Consequences of Thinking, Fast and Slow on Teaching

Here’s another post in the series of how the book Thinking, Fast and Slow has made an impact on me. This time, I’d like to concentrate on the consequences I see for teaching classes. For starters, I’m glad to see that the book compliments the things I learned from Sharon Bowman’s Training from the Back of the Room, as well as from Chip and Dan Heath’s book Made to Stick.

One thing not addressed in either of those books- don’t give things away to get people to come to class. It cheapens the expected value. Kahneman relates an experiment that people put a higher value on a set of items than the same set, with some additional pieces of lower quality. More pieces that include the original set should be worth more, right? Wrong. Therefore, I believe it’s better to have a class that focuses on what the participants need, and not offer a sales incentive like a free iPad or book.

Beware Happy People by Michael Coghlan

Beware Happy People by Michael Coghlan

I’ve been starting classes with an activity, before going to introductions and logistics. I find that works well, as long as I let people know that this class is different, I’ll cover the introductions later and we’re going to jump right in. While I believe this is the right approach to anchor people to how the class will go, I need to ensure that it’s a fun activity with a happy outcome. I want to show people that collaborative work, and work in general, is meant to be fun and it’s necessary to be happy at your job. Besides the activity, I prime the room and the participants to put people in the right learning mood by making the agenda our progress visible.

I learned from the book to add in a few subtle things. It really struck home with one of the experiments described in the book. Subjects were asked to photocopy something. Sometimes, a dime was left on the machine. The subjects would then report feeling lucky, and happy. Such a trivial amount of money to influence emotion! There were a couple of other examples, but this is the one I think about. I’m not sure what could be subtle yet influencing. Perhaps a picture on the lid of my laptop of people having fun? What would you suggest?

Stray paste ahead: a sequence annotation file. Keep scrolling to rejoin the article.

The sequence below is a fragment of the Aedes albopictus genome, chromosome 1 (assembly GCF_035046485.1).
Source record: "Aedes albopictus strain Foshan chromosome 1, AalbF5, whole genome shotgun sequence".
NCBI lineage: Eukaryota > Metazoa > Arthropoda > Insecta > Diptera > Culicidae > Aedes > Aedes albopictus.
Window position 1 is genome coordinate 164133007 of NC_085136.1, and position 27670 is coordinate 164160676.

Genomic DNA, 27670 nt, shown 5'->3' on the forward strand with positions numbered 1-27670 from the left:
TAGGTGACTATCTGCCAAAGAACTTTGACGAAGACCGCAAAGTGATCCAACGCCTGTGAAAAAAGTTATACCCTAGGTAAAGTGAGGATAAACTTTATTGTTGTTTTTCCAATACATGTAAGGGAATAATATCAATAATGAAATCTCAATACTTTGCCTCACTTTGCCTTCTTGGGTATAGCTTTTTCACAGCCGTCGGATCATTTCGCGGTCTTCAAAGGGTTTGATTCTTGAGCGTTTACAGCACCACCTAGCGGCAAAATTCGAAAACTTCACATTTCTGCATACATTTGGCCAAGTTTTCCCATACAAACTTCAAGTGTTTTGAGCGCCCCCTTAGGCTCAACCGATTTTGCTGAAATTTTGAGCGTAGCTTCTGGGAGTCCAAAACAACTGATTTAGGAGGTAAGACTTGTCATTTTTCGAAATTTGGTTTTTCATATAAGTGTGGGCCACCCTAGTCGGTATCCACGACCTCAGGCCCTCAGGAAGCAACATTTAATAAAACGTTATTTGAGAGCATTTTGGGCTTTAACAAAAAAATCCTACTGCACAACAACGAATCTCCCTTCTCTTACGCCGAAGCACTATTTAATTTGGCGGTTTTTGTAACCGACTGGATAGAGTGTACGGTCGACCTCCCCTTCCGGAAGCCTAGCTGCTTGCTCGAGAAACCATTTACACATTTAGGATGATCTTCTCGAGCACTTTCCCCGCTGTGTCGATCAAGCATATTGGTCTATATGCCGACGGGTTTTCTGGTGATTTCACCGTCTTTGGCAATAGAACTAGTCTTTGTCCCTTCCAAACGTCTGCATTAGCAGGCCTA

I’ll admit that sometimes I get behind and it’s a rush to the end. Kind of just. Stops. I’m going to make sure to end on a high note, even if it means cutting some things out in the middle. Perhaps I can tie it back in to the opening activity and whatever it is, it should be incredibly enjoyable as well. I think this can reinforce the “work is fun” notion as well as ensure people enjoy the learning, too.

Are you a teacher? What helps the participants enjoy your lessons? Have you recently taken a class? What made it enjoyable for you? Do you agree with the above sentiments? Please leave your comments and let me know!

Aaron is an Agile coach, snowboard enthusiast and probably drinks more coffee than he should. You can follow him on twitter @_aaron_sanders.

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One Response to Consequences of Thinking, Fast and Slow on Teaching

  1. Prashant Gandhi says:

    Hi Aaron,

    I am a friend and ex-colleague of Jeff Patton. I have been doing a lot of thinking around Kahnemann’s thinking fast and slow book – so always interested in seeing it at practical work. On that note, check out this wonderful team working in the UK government on how minor modifications to address the biases makes significant gains. http://www.behaviouralinsights.co.uk/

    Cheers..
    Prashant